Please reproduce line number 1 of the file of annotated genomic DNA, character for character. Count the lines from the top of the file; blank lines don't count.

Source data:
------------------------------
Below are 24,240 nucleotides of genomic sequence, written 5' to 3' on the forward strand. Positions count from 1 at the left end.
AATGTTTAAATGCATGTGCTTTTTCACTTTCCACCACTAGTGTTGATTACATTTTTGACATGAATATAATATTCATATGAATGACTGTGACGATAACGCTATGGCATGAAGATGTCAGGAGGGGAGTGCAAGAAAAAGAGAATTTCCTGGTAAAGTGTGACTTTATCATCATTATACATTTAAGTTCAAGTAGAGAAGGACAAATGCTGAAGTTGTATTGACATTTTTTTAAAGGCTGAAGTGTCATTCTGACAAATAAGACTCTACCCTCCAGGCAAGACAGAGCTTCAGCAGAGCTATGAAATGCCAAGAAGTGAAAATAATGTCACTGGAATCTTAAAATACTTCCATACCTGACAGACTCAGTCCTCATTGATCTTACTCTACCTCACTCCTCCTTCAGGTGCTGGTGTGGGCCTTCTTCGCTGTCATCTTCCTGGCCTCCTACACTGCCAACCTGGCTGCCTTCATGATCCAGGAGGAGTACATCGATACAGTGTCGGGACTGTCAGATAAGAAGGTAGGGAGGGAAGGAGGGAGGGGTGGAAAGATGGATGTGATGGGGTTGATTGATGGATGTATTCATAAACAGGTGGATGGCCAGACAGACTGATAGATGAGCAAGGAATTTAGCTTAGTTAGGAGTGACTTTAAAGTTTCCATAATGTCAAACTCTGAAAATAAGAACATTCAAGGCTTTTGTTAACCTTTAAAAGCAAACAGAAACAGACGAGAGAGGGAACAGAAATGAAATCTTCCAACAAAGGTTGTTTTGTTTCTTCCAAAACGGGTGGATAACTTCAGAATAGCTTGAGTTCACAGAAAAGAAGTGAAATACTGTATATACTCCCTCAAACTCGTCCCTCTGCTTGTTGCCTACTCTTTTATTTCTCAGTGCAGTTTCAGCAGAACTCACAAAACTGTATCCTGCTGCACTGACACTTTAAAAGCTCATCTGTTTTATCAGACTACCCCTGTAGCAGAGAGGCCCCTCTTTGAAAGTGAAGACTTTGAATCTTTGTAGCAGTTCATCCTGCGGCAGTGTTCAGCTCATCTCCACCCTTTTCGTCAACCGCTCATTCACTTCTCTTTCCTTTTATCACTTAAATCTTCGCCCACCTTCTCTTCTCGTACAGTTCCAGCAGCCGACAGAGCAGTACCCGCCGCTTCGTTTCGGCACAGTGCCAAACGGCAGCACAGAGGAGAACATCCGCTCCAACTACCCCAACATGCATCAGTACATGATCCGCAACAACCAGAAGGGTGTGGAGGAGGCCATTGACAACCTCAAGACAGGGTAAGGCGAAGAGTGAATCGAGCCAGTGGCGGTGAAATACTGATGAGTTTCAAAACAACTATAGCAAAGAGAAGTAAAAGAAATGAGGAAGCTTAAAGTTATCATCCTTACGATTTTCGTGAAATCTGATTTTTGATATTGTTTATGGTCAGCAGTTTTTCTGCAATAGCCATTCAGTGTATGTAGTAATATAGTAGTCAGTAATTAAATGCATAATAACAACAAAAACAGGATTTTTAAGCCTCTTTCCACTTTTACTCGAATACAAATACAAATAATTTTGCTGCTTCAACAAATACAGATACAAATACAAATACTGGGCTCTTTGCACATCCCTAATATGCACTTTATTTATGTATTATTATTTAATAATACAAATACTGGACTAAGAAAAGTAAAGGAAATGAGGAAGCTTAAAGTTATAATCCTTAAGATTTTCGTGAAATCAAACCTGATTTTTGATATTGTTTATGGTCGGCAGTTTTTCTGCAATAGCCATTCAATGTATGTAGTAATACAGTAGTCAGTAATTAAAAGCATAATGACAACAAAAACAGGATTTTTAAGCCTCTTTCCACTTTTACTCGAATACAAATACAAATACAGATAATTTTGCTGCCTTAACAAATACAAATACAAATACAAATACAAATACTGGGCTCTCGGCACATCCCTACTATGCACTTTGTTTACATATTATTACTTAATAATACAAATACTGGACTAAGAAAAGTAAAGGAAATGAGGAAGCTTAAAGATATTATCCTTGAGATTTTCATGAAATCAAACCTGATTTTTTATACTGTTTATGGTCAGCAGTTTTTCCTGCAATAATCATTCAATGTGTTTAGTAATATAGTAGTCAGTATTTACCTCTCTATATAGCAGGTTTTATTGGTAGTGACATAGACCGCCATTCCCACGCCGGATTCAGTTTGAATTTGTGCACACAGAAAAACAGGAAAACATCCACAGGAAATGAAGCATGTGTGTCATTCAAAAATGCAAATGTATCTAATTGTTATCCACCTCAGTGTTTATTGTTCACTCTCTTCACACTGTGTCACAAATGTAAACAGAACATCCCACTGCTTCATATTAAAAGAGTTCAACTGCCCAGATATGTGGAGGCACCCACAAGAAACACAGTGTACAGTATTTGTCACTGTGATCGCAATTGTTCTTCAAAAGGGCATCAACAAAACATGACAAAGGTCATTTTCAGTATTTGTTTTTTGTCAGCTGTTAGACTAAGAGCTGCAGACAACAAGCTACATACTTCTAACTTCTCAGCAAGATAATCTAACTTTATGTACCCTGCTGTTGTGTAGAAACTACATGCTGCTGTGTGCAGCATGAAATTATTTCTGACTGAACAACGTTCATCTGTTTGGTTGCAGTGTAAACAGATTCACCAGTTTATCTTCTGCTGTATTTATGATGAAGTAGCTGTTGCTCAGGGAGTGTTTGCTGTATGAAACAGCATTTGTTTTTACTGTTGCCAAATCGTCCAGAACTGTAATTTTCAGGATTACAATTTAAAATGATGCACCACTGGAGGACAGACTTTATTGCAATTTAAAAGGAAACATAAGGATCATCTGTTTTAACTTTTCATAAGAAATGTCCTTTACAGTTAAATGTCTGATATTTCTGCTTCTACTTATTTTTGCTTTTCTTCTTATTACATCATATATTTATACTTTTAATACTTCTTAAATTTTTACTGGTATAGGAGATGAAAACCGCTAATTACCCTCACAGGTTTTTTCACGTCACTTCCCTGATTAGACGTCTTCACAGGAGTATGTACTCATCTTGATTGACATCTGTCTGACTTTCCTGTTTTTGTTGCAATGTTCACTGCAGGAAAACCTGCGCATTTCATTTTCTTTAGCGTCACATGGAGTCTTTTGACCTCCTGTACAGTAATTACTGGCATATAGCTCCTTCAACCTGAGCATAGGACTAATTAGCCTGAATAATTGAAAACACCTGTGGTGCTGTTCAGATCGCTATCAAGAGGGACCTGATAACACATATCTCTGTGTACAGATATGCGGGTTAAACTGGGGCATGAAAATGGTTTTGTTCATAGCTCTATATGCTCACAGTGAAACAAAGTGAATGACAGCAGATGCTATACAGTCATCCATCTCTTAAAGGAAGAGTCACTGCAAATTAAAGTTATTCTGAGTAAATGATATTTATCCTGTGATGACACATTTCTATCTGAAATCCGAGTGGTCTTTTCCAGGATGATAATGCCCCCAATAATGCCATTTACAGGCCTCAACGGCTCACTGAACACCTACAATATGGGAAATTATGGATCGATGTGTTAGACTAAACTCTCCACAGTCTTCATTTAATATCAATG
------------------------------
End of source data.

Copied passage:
Below are 24,240 nucleotides of genomic sequence, written 5' to 3' on the forward strand. Positions count from 1 at the left end.